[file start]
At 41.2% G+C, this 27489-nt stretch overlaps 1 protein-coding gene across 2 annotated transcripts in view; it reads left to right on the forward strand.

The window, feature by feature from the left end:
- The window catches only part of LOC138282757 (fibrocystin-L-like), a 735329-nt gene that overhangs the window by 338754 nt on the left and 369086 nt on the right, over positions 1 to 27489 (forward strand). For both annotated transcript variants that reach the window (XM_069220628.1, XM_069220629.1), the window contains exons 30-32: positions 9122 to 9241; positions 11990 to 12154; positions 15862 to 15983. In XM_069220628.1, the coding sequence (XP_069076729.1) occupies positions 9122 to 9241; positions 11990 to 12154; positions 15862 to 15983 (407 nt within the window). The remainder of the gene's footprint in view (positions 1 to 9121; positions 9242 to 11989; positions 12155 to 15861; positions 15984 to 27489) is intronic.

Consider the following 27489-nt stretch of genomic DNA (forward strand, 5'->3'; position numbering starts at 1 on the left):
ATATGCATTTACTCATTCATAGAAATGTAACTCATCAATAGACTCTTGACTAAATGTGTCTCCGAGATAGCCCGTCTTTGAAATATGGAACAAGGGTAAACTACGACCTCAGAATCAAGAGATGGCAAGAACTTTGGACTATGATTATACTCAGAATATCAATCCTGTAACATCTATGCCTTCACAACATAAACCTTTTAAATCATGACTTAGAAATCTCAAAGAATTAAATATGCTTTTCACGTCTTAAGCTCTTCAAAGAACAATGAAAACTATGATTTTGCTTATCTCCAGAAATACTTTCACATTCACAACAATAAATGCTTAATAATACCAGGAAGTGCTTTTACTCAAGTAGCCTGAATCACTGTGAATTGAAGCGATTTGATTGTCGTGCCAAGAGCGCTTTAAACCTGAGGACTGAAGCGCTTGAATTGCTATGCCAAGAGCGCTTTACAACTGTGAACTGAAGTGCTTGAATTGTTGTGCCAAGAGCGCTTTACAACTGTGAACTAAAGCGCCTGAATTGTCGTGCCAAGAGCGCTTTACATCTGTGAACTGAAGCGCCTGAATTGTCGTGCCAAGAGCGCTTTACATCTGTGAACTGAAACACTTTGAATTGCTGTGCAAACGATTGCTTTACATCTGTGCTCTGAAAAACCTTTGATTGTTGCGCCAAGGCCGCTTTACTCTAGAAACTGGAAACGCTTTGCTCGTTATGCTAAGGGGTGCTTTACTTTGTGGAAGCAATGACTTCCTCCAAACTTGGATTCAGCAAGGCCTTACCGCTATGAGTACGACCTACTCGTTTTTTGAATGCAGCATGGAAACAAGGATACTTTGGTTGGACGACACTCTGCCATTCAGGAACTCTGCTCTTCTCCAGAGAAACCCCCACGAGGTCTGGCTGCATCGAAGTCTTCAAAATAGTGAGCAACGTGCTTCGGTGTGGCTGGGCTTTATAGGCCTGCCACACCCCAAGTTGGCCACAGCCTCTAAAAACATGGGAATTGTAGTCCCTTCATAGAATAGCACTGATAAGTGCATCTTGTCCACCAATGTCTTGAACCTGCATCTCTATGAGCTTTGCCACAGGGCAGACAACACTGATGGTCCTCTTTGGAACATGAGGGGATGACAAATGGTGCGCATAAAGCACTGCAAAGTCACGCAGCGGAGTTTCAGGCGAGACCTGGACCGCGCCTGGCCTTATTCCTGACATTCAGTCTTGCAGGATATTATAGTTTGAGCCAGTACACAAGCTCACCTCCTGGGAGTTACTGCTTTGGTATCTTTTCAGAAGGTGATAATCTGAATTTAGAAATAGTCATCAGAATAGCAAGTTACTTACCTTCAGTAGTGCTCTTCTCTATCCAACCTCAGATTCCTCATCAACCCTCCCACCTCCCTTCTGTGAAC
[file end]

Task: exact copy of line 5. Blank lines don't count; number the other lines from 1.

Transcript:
ATATGCATTTACTCATTCATAGAAATGTAACTCATCAATAGACTCTTGACTAAATGTGTCTCCGAGATAGCCCGTCTTTGAAATATGGAACAAGGGTAAACTACGACCTCAGAATCAAGAGATGGCAAGAACTTTGGACTATGATTATACTCAGAATATCAATCCTGTAACATCTATGCCTTCACAACATAAACCTTTTAAATCATGACTTAGAAATCTCAAAGAATTAAATATGCTTTTCACGTCTTAAGCTCTTCAAAGAACAATGAAAACTATGATTTTGCTTATCTCCAGAAATACTTTCACATTCACAACAATAAATGCTTAATAATACCAGGAAGTGCTTTTACTCAAGTAGCCTGAATCACTGTGAATTGAAGCGATTTGATTGTCGTGCCAAGAGCGCTTTAAACCTGAGGACTGAAGCGCTTGAATTGCTATGCCAAGAGCGCTTTACAACTGTGAACTGAAGTGCTTGAATTGTTGTGCCAAGAGCGCTTTACAACTGTGAACTAAAGCGCCTGAATTGTCGTGCCAAGAGCGCTTTACATCTGTGAACTGAAGCGCCTGAATTGTCGTGCCAAGAGCGCTTTACATCTGTGAACTGAAACACTTTGAATTGCTGTGCAAACGATTGCTTTACATCTGTGCTCTGAAAAACCTTTGATTGTTGCGCCAAGGCCGCTTTACTCTAGAAACTGGAAACGCTTTGCTCGTTATGCTAAGGGGTGCTTTACTTTGTGGAAGCAATGACTTCCTCCAAACTTGGATTCAGCAAGGCCTTACCGCTATGAGTACGACCTACTCGTTTTTTGAATGCAGCATGGAAACAAGGATACTTTGGTTGGACGACACTCTGCCATTCAGGAACTCTGCTCTTCTCCAGAGAAACCCCCACGAGGTCTGGCTGCATCGAAGTCTTCAAAATAGTGAGCAACGTGCTTCGGTGTGGCTGGGCTTTATAGGCCTGCCACACCCCAAGTTGGCCACAGCCTCTAAAAACATGGGAATTGTAGTCCCTTCATAGAATAGCACTGATAAGTGCATCTTGTCCACCAATGTCTTGAACCTGCATCTCTATGAGCTTTGCCACAGGGCAGACAACACTGATGGTCCTCTTTGGAACATGAGGGGATGACAAATGGTGCGCATAAAGCACTGCAAAGTCACGCAGCGGAGTTTCAGGCGAGACCTGGACCGCGCCTGGCCTTATTCCTGACATTCAGTCTTGCAGGATATTATAGTTTGAGCCAGTACACAAGCTCACCTCCTGGGAGTTACTGCTTTGGTATCTTTTCAGAAGGTGATAATCTGAATTTAGAAATAGTCATCAGAATAGCAAGTTACTTACCTTCAGTAGTGCTCTTCTCTATCCAACCTCAGATTCCTCATCAACCCTCCCACCTCCCTTCTGTGAAC